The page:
Perhaps some reader has ever asked about so seemingly irrelevant question as the origin of the names “minute” and “second”, the time’s dividers, but any knowledge is valuable.
History Begins at Sumer: Thirty-Nine "Firsts" in Recorded History (1956) is the title of a famous work of Noah Kramer published in the fifties of the last century. The Sumerians were pioneered on writing, astronomy, mathematics, etc.. Egyptians learned a lot from them and from both (Sumerians and their descendants in the area, Babylonians, Persians, etc.., and Egyptians) learned Greeks and other Mediterranean peoples.
In Sumer there is any indication of a numeral system with five as the base, quinary, undoubtedly related to the five fingers. They also used a dozenal (duodecimal) system with base twelve, base-12; (they had it pointing with the thumb three phalanges in each of the remaining four fingers); it is related to the twelve moons of the year … They used also a decimal system, denary ),base-10, associated with the ten hand’s fingers.
Interestingly also they used a sexagesimal system, (base 60) but we do not know exactly its origin. It is thought that this system facilitated the equivalence between the decimal and dozenal (duodecimal), since the divisors of 60 are 1, 2, 3, 4,5, 6, 10, 12, 20, 30, 60.
Well, from the dozenal (duodecimal) and sexagesimal systems, from the Sumerians approaches and Egyptian and Greek , it was established the division of time in hours, these in minutes, and these in seconds. And this is the system that we employed.
The same system is applied to the division of space.
So the current measures of the angles in degrees and minutes, this one of the clock face or timing measure, and this one of the earth orb globe with latitude and longitude coordinates, have their origin in the numeral system invented by the Sumerians and Babylonians 4,000 years ago.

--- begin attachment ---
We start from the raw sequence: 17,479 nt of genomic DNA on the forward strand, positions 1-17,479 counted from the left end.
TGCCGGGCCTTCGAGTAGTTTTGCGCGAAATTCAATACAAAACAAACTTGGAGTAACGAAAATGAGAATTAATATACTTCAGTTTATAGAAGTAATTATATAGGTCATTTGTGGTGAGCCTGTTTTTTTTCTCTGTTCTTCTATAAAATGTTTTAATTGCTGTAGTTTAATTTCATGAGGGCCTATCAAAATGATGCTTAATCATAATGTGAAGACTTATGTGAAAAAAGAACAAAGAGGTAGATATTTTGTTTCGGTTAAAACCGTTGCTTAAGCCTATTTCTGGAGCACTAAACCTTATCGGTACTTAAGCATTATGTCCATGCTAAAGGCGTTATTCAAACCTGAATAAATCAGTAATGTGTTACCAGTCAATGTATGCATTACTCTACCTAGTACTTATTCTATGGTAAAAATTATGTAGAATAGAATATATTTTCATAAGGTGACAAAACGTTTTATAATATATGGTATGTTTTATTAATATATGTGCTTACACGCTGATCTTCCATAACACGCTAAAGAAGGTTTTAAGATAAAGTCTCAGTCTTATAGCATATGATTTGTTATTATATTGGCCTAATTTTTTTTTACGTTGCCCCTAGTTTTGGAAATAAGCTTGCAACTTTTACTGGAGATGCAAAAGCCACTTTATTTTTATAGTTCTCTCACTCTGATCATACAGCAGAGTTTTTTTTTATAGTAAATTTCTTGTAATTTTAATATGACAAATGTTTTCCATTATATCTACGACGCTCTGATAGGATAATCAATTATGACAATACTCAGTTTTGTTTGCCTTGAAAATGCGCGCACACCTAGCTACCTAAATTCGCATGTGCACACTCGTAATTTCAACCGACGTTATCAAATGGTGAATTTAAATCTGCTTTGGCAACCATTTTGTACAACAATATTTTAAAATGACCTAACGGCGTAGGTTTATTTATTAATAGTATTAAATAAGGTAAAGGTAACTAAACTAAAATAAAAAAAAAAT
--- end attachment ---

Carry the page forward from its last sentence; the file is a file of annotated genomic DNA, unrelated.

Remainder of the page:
Eratosthenes, Greek mathematician and astronomer (c. 276-194 BC) used the sexagesimal system to divide the circle into 60 parts or degrees (the Latin word gradus means step) and created the horizontal parallel lines from east to west to indicate the latitude.
A century later Hipparchus created a system of vertical lines going from north to south, dividing the sphere into 360 degrees.
At mid-second century A.D. Ptolemy developed the work of Hipparchus and divided the 360 degrees each one into 60 smaller parties in his work “Almagest”. These fractions are called "partes minutae primae", ie, "first small parts." Again he fractionated these first parts into other smaller 60, and he called these "partes minutae secundae ", ie "second small parts."
The first fraction, the "partes minutae primae" ended up being called "minutae", "small", from where we derive our word "minute".
The second fraction, "partes minutae secundae", "second small parts", ended up being called "secundae", and from this were derive the word "second".
Note: Ptolemy wrote his work in Greek and it is named Μαθηματικὴ Σύνταξις (Mathematike Syntax), Mathematical Composition. In Latin it was known as Syntaxis mathematica. It was then called 'Ἡ Μεγάλε Σύνταξις' He Megale Syntaxis, Great syntax, the Great Treatise.
The superlative of Greek adjective μεγάλε, megale, great, big, is μεγίστη, μέγιστος, megiste, megistos, (the greatest, the largest). The word Almagest is the Arabized form, with presenter or article "al-", of the Greek superlative μεγίστη: al-Majisti (المجسطي). Gerard of Cremona translated this book from Arabic into Latin in the famous school of Toledo in 1175, which won a great importance in European scientific world.
Moreover, the division of hours into sixty minutes and minutes into sixty seconds only became widespread in use much later, when the man was able to build mechanical clocks to mark that duration, ie, from the sixteenth century , XVII …
It is still an interesting curiosity how in the necessary division of the seconds we do not longer use the sexagesimal system but the decimal : we talk with tenths and hundredths and thousandths of a second
Serve this current coexistence of numbering systems as evidence of possible coexistence also of the dozenal (duodecimal) system, the decimal and sexagesimal in ancient Sumer.
I'll talk another time about the division of time in hours by Greeks and Romans . It is enough now to know that in Greek mythology, Ὣραι (Horai) were originally goddesses who marked the passing of the seasons and they have evolved to be twelve, each one for the twelve divisions of the day.